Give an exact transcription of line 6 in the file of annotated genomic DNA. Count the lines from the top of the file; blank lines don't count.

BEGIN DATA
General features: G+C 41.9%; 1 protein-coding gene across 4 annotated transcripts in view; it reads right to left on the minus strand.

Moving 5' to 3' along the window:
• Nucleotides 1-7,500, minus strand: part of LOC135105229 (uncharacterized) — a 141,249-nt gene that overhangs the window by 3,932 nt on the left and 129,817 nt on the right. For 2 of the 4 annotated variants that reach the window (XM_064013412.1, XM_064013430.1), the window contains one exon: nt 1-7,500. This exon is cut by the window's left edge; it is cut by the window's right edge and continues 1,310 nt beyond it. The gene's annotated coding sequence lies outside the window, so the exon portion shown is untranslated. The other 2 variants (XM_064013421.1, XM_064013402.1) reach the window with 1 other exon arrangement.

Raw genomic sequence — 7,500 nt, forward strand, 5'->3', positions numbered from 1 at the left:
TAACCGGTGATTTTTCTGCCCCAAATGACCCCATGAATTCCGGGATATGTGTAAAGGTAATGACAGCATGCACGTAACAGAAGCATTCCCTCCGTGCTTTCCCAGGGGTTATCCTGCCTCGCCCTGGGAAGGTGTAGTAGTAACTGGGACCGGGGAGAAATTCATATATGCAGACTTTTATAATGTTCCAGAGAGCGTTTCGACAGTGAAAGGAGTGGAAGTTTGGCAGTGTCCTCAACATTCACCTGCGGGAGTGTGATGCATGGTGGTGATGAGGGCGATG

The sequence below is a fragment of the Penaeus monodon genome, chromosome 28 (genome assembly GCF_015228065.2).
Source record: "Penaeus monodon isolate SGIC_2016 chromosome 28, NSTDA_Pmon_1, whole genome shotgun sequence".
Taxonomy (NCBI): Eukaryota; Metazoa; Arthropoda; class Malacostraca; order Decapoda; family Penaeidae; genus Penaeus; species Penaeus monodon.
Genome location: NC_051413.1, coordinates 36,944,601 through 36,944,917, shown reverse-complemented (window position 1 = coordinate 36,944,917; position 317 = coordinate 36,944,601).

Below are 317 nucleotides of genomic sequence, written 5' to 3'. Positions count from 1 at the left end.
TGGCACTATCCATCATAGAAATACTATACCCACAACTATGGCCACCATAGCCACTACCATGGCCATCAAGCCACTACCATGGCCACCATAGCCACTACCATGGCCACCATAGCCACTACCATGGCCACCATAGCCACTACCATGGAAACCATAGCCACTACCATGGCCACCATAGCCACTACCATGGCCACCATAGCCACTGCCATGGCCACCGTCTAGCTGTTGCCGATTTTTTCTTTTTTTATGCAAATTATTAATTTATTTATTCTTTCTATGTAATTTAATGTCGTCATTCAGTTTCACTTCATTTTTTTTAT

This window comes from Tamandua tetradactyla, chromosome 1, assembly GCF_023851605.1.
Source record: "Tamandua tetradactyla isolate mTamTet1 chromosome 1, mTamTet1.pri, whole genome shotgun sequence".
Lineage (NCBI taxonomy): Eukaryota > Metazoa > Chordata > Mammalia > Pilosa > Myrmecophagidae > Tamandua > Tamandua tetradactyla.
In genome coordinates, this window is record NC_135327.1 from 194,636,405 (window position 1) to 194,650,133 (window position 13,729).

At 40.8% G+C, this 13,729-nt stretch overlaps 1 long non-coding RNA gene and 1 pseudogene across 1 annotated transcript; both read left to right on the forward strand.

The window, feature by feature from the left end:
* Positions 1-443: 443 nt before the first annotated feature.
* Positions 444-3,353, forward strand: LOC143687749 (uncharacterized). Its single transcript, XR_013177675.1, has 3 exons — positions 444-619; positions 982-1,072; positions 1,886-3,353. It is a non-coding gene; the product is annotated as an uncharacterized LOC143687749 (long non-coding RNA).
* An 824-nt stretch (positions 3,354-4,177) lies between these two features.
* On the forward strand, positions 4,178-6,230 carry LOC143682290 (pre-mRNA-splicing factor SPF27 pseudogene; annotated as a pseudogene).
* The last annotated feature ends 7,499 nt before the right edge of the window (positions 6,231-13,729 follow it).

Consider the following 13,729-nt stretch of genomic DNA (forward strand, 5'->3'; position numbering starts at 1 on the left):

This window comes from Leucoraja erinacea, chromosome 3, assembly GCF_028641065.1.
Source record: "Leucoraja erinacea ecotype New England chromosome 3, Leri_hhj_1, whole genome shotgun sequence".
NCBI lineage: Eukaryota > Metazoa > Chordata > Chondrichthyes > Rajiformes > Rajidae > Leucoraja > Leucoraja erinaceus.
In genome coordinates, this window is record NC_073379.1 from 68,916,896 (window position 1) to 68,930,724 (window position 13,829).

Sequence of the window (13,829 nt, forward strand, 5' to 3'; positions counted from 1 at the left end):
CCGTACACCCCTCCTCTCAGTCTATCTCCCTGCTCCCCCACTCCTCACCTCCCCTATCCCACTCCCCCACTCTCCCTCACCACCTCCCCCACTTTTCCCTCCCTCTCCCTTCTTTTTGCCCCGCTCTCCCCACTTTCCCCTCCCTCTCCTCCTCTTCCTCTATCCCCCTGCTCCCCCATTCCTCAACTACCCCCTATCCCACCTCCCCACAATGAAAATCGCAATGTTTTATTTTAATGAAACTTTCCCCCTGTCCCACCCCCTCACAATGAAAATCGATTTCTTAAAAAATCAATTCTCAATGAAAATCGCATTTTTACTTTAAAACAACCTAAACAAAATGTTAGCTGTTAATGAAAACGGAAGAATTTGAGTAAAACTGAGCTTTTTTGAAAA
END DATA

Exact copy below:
The sequence below is a fragment of the Penaeus monodon genome, chromosome 28 (genome assembly GCF_015228065.2).